Maybe you’ve repaired a sail? Perhaps even while underway. But have you repaired a sail while aloft in a bosun’s chair? Not just slapped sticky-back tape on the sail, but sewed it with needle and thread? That’s one of the experiences Brian Hancock has to draw on in Maximum Sail Power.
Brian sets up his book around a hypothetical visit to the sailmaker. The first chapter is a little uneven. He says “old-fashioned service is gone, unless of course you’re spending upward of $50,000.” I’d take issue with this. There are many small lofts that – -while carrying brand names such as UK, North etc. — are really one-man gangs. These folks earn their money via commission and will provide wonderful in-person service.
There are two other strong points made in his first chapter. One is that boat information is extremely important if you’re having a sail built. As someone who works in the industry (Torresen Marine), I can say that the more information you can provide about your boat’s model, engine model, and so on, the better things will go for you.
Brian also makes the point that “an educated customer is a sailmaker’s best customer.” Hear, hear! Will reading this book make you an educated sail buyer? Yes, and in several ways. One item you can learn about is the cloth that sails are made of. I’ve read many an article and book on just how to adjust trim but few that tell as much about sailcloth as this book does.
Individual fabrics, such as Dacron, Kevlar, and PBO are covered. How modern fabrics are made into sailcloth is also covered. He discusses several types of weaving and laminating — even Cuben fiber, which is literally a trade secret.
Brian also utilizes case studies. One example has to do with high-latitude sailing, the other with the Cape to Rio race. I don’t know how helpful these will be to the average sailor.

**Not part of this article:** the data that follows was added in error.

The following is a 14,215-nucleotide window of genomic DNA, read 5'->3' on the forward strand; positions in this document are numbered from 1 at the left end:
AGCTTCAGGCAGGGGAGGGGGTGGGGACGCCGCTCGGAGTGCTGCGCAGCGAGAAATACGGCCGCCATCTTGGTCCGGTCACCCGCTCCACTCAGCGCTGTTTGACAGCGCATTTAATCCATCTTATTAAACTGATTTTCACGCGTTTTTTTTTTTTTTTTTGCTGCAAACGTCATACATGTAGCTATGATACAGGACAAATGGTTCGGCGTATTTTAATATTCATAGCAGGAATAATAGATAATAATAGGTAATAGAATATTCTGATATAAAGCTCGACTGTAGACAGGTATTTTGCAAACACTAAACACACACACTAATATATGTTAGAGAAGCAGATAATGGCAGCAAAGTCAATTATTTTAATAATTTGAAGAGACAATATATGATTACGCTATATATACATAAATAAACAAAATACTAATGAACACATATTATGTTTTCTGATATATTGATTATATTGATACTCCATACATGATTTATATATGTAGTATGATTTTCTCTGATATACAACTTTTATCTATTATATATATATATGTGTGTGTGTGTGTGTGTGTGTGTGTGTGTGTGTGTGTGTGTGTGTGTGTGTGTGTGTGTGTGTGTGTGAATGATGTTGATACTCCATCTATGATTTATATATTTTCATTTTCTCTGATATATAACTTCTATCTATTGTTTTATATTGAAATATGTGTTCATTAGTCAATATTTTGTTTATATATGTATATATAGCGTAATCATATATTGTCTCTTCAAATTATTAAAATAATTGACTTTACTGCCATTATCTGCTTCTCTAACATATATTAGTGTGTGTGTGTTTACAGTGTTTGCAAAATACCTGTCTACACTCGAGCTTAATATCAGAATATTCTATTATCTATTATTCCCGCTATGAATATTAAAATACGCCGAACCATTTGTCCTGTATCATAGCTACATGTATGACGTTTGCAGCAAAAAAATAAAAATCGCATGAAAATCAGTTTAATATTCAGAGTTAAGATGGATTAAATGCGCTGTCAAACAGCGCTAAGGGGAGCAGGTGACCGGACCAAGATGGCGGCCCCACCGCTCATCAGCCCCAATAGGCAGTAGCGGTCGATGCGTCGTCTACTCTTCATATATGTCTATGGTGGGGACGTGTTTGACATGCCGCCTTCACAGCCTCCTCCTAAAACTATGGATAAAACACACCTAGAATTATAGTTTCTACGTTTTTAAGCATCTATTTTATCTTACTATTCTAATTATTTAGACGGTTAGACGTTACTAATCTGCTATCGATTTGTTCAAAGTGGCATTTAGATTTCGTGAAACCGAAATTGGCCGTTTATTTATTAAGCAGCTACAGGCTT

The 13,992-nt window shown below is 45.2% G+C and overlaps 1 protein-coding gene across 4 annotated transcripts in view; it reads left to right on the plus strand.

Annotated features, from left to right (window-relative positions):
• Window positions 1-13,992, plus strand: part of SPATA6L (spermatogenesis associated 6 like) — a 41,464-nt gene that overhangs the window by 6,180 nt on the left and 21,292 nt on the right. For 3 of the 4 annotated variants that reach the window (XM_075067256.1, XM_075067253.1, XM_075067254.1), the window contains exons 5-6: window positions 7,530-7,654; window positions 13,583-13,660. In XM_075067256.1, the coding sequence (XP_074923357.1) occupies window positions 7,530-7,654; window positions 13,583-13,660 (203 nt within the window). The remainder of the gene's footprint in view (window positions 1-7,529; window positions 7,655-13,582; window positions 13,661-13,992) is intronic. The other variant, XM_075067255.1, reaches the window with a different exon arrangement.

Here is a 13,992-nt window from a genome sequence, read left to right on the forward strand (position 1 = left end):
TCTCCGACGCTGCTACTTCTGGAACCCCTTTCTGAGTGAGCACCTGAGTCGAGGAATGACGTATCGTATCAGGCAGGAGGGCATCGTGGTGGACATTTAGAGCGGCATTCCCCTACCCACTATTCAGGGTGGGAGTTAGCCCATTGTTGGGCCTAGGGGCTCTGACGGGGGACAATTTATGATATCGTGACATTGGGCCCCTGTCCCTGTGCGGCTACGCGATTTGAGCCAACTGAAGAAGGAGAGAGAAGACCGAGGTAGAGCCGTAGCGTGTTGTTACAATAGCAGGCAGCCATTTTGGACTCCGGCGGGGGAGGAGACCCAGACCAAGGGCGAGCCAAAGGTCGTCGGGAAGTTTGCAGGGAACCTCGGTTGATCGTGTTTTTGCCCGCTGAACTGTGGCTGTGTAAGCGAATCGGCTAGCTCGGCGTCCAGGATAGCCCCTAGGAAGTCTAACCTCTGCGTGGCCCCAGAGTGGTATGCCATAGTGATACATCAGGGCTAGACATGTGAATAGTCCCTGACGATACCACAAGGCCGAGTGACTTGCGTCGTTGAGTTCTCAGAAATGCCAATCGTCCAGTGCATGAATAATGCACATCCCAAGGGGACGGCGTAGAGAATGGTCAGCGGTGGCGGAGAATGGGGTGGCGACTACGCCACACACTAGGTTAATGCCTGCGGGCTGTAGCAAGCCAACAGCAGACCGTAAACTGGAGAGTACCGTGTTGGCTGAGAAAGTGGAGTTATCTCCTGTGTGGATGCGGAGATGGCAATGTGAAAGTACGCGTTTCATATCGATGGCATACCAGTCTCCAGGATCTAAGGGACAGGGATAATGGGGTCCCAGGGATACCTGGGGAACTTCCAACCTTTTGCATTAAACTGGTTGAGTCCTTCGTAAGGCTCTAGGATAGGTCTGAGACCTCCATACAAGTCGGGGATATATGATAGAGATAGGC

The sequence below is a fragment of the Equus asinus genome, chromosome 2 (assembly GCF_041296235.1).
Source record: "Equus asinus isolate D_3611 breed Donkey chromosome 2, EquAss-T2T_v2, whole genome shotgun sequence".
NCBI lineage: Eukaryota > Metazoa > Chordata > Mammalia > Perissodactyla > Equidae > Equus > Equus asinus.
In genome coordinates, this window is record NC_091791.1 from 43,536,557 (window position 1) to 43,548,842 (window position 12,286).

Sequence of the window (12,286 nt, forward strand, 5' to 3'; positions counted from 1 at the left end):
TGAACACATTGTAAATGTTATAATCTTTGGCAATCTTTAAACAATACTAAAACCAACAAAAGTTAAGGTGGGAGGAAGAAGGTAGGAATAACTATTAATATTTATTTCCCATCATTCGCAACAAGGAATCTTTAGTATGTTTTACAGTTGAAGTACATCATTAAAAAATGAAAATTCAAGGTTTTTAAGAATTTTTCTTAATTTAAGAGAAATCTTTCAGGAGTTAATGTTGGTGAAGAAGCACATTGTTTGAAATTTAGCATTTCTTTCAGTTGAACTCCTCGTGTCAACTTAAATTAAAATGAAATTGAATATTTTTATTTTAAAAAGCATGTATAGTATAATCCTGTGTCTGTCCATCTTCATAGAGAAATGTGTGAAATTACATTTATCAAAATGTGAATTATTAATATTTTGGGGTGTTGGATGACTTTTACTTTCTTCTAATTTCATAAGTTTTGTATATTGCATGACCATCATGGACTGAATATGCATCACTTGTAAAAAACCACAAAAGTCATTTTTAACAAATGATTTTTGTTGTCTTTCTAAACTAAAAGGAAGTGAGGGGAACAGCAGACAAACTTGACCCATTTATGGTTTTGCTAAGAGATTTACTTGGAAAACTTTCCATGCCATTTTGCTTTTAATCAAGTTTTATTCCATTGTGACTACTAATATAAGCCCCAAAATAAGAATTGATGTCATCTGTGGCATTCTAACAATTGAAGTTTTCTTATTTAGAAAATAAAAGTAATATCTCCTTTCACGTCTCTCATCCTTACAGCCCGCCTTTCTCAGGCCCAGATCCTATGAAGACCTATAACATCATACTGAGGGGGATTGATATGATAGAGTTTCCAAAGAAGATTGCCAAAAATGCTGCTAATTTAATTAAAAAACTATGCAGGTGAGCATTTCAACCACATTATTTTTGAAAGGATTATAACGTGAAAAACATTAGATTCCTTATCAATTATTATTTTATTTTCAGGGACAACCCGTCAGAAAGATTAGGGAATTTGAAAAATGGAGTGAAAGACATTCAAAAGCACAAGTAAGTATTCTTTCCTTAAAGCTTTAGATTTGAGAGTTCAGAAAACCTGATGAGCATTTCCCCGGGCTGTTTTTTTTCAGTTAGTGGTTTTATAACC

The book is thorough and covers all aspects of the sail wardrobe. There’s an entire chapter on storm sails. One point well made is that you should get your trysail and storm jib out of the bag and fit them. It is much easier to do this before the storm!
The working staysail gets a lot of positive ink. While this can be a useful sail, I’m not sure how this will benefit of a lot of the sailors I know. They tend toward the use of a roller-furling headsail. I don’t see many folks who are primarily daysailors adding a working staysail to their Catalina 30, for example. Practical advice, perhaps, but for a limited audience.
There’s even a chapter on repairs and repair kits. While using the book as an on-the-job reference, I found that it lacks information on sail cleaning. This is a popular question from my customers.
Maximum Sail Power may not raise to the level of masterpiece, but it does fill a bill as a reference work that’s better written and more interesting than most.
Maximum Sail Power by Brian Hancock (Nomad Press, 2003; 353 pages)